The Central Park Jogger and the Reification of Victims’ Perspectives

Those of you familiar with the Central Park Five case should be under no doubt that, despite Trump’s insistence on propagating a strange narrative of the case, the five teenagers railroaded into confessing and sentenced to years in prison have been completely exonerated and compensated, with a single perpetrator’s confession backed up by solid DNA evidence.

You may also recall that the victim, Trisha Meili, who was violently assaulted and left for dead, has no memory of the attack. But she apparently does not see this as a barrier to opining about guilt and innocence.

In my forthcoming book Yesterday’s Monsters: The Manson Family Cases and the Illusion of Parole (forthcoming Feb. 2020 from UC Press) I discuss the serious problems that happen when we reify the perspectives of people at the heart of trauma regarding things they are not qualified to comment on, such as the sincerity of parole hopefuls, their participation in rehabilitative programming, and even their physical health. And here we have a person who cannot recall the attack pushing for a political outcome, claiming the authority to do so because of her victimization.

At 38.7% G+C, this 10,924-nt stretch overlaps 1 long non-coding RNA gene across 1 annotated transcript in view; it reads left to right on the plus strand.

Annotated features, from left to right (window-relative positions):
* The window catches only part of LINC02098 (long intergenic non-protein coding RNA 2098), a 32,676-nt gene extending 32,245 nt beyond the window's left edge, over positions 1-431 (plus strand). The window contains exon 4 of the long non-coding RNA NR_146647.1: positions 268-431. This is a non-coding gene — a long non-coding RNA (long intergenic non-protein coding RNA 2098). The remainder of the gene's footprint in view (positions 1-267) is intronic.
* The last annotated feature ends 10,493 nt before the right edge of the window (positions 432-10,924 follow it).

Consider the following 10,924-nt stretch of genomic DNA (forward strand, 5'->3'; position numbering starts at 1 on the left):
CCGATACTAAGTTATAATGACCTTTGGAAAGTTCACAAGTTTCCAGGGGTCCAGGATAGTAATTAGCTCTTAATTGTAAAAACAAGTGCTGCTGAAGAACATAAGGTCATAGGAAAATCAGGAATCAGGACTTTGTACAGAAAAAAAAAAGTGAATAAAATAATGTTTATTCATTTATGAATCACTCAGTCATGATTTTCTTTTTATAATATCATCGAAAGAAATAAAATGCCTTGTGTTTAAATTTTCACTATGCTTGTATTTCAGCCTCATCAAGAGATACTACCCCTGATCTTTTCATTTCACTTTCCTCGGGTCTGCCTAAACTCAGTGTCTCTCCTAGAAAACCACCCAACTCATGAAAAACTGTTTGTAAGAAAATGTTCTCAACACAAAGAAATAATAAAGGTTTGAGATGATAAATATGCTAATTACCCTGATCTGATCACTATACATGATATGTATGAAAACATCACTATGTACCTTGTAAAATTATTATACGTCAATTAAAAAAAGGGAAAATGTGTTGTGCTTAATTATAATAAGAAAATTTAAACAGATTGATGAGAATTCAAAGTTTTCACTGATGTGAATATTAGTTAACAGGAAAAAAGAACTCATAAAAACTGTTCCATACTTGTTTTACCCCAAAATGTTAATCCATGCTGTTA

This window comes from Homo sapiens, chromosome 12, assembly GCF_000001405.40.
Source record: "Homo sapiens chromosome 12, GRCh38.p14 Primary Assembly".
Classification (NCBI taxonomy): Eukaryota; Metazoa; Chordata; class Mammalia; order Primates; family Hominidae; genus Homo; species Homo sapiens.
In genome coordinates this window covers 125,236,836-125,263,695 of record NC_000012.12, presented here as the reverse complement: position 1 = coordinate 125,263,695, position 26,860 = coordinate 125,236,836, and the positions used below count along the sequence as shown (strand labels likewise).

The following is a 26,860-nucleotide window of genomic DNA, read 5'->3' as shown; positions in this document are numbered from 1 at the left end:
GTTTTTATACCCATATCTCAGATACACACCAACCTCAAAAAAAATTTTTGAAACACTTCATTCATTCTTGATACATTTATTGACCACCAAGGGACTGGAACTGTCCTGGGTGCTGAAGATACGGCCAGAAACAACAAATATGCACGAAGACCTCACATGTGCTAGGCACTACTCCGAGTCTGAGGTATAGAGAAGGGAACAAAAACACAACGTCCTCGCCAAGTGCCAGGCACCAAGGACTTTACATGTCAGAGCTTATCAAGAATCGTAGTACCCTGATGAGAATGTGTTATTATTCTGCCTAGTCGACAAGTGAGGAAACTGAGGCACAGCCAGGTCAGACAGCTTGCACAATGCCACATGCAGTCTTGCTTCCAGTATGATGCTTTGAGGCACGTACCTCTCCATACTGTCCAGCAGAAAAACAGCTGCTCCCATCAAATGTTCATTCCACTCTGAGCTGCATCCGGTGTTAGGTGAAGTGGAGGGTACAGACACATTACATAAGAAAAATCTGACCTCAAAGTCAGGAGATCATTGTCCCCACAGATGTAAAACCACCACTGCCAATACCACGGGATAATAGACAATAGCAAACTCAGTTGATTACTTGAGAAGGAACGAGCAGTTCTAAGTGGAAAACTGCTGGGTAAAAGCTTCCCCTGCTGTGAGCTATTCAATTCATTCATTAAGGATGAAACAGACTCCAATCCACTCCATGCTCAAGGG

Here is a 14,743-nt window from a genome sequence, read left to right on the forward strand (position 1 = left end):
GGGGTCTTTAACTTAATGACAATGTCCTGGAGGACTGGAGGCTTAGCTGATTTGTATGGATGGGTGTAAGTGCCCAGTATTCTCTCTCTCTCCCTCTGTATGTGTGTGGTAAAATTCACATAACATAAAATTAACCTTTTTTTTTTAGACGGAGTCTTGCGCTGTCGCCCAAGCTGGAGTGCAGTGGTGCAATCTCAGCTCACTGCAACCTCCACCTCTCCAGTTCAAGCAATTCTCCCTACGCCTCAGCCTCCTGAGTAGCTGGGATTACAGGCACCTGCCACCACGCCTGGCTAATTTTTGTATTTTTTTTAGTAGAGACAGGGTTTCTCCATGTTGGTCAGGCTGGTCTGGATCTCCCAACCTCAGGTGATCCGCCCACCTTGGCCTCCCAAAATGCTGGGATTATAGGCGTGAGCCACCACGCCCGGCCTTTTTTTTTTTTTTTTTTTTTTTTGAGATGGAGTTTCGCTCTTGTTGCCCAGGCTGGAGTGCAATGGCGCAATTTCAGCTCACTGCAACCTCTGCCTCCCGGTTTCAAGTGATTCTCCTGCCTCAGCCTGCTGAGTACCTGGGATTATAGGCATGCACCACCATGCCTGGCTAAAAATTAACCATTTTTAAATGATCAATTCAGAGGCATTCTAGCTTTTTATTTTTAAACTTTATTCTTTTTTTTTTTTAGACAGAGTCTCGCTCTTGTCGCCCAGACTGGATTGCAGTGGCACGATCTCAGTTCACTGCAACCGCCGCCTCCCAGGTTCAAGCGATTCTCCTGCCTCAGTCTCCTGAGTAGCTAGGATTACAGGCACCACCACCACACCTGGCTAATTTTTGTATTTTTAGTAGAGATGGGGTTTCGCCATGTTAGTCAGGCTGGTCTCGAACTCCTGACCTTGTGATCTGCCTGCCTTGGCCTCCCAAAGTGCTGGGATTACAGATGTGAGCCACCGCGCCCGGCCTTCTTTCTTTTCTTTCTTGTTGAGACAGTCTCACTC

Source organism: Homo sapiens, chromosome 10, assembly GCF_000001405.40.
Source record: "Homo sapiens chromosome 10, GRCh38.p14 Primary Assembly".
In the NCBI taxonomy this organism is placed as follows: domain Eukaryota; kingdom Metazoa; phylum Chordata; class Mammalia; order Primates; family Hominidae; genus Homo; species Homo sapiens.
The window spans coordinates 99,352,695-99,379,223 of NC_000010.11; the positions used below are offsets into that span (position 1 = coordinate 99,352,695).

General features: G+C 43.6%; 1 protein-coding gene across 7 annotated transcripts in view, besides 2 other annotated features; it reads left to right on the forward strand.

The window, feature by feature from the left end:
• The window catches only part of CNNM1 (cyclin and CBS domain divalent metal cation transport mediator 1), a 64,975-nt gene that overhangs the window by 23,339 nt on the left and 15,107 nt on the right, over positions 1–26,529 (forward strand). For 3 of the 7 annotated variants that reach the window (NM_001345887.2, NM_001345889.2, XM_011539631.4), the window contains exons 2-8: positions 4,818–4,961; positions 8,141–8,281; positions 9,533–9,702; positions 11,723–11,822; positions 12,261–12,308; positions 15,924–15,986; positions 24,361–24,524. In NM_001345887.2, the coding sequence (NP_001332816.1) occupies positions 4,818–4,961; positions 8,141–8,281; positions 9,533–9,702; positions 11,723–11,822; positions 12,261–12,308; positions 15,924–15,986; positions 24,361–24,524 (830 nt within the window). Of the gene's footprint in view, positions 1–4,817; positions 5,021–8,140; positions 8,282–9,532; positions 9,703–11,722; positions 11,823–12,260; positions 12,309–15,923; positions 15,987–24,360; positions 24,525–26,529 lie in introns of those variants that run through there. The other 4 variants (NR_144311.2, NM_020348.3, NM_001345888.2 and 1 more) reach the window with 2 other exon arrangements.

Trisha Meili suffered horribly at the hands of someone terrifyingly violent and deserves every sympathy and compassion for that horrible ordeal, as well as respect and admiration for regaining her health. But she has no authority or special knowledge to chime in about events she does not recall or to use her authority as a “moral memory” of the crime to push for processes that completely contradict forensic evidence.

This is what happens when we decide that trauma itself is an admission ticket to the discourse. And lest we forget, the right has not cornered the market on this reification of victims.